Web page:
It is amazing how the UC schools have completely reversed their philosophy and methodology in terms of admitting in state students. It wasn’t so long ago that California students considered some of the UCs their “backup” schools. Others strategized and saved money by attending a local community college (most notably Santa Monica Community College) for two years. After two years and upon achieving the required GPA, students were accepted to not just one of the UCs, but often many of them. Now California students must deal with international and out of state competition pay significantly more in tuition as well as waitlists and unexpected transfers to a UC they did not choose. Some students believe that it is easier to gain acceptance at an Ivy than a UC. We will continue to see the trend of Californians flocking to the east coast where many of them feel more welcome.

Pamela Hampton-GarlandOwnerScholar Bound

In all of your years working with students, what were some of the most unexpected admissions successes you witnessed?

One of the most unexpected admissions successes that I witnessed in all of my years working with college students was when I worked with a young girl who had a gpa of 1.7 and through assisting her with her personal statements and other college admission processes along with going to the school she wanted to attend which was a private elite college she received an acceptance letter along with scholarship notifications.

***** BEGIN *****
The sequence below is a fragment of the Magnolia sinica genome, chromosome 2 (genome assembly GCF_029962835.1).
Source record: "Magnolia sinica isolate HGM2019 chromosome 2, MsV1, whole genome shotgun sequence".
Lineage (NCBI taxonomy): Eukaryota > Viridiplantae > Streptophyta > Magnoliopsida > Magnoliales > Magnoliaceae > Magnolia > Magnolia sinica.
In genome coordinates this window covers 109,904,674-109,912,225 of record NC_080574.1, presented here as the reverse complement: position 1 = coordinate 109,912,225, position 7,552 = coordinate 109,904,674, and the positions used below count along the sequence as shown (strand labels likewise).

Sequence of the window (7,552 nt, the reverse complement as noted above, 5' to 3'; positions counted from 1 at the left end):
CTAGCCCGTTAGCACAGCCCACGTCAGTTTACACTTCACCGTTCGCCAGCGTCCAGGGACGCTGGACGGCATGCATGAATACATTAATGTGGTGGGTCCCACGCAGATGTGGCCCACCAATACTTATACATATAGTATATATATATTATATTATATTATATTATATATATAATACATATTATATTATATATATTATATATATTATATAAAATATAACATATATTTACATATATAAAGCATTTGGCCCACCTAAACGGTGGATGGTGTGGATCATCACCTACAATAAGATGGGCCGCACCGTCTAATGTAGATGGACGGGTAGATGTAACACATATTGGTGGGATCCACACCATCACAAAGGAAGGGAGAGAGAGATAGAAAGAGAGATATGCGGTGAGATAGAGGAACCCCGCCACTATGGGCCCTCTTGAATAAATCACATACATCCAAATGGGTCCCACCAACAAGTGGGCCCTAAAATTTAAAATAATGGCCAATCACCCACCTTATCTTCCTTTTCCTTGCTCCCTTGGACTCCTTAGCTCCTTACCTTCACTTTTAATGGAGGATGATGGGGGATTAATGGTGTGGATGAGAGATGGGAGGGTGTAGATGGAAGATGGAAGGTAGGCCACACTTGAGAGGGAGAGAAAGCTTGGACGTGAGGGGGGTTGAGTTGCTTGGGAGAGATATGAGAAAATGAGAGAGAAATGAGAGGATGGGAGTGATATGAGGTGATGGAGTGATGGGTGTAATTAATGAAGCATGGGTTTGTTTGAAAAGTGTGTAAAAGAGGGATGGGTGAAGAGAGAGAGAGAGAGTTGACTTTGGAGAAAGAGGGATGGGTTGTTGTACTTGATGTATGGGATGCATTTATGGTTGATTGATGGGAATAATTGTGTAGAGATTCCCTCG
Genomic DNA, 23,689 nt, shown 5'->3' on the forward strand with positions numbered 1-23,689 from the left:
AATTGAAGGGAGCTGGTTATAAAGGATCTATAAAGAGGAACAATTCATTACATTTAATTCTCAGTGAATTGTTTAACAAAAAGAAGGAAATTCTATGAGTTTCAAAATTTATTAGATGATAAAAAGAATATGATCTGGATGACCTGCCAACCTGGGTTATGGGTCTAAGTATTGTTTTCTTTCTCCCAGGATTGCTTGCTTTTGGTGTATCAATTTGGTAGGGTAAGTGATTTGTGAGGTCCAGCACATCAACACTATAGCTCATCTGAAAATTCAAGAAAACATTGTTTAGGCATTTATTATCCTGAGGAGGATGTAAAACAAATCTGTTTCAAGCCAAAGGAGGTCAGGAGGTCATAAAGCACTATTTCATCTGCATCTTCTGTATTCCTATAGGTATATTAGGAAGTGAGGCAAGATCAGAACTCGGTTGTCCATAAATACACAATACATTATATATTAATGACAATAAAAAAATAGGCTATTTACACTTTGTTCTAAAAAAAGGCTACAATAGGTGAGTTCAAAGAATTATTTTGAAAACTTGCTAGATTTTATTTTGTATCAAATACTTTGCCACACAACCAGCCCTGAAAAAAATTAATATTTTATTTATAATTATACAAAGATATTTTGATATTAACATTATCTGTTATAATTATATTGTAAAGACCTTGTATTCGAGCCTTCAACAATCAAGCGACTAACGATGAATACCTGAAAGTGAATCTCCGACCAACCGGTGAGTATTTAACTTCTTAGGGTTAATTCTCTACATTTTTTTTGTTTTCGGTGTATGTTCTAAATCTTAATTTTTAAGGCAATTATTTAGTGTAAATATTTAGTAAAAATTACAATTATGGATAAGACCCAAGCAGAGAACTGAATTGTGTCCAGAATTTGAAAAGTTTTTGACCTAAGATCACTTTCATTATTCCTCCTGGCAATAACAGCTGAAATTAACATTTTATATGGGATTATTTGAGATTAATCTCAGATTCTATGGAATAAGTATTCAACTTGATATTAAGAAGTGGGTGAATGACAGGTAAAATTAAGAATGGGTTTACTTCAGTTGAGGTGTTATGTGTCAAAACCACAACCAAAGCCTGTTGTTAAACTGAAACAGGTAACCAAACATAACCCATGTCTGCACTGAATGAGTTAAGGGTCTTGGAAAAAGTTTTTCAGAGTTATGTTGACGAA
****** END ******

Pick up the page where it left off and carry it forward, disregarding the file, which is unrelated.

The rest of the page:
Pamela Hampton-GarlandOwnerScholar Bound

In all of your years working with students, what were some of the most unexpected admissions successes you witnessed?

One of the most unexpected admissions successes that I witnessed in all of my years working with college students was when I worked with a young girl who had a gpa of 1.7 and through assisting her with her personal statements and other college admission processes along with going to the school she wanted to attend which was a private elite college she received an acceptance letter along with scholarship notifications.

Geoff BroomeAssistant Director of AdmissionsWidener University

“But I’m number 1”

I have had several students not get into their dream college, but it worked out. And, I might add, it made them a better person, and they loved the school they ended up going to. These are successes. I believe that the college that chose them, did so for a very particular reason, and my students loved them for it.

Jolyn BrandOwner & CEOBrand College Consulting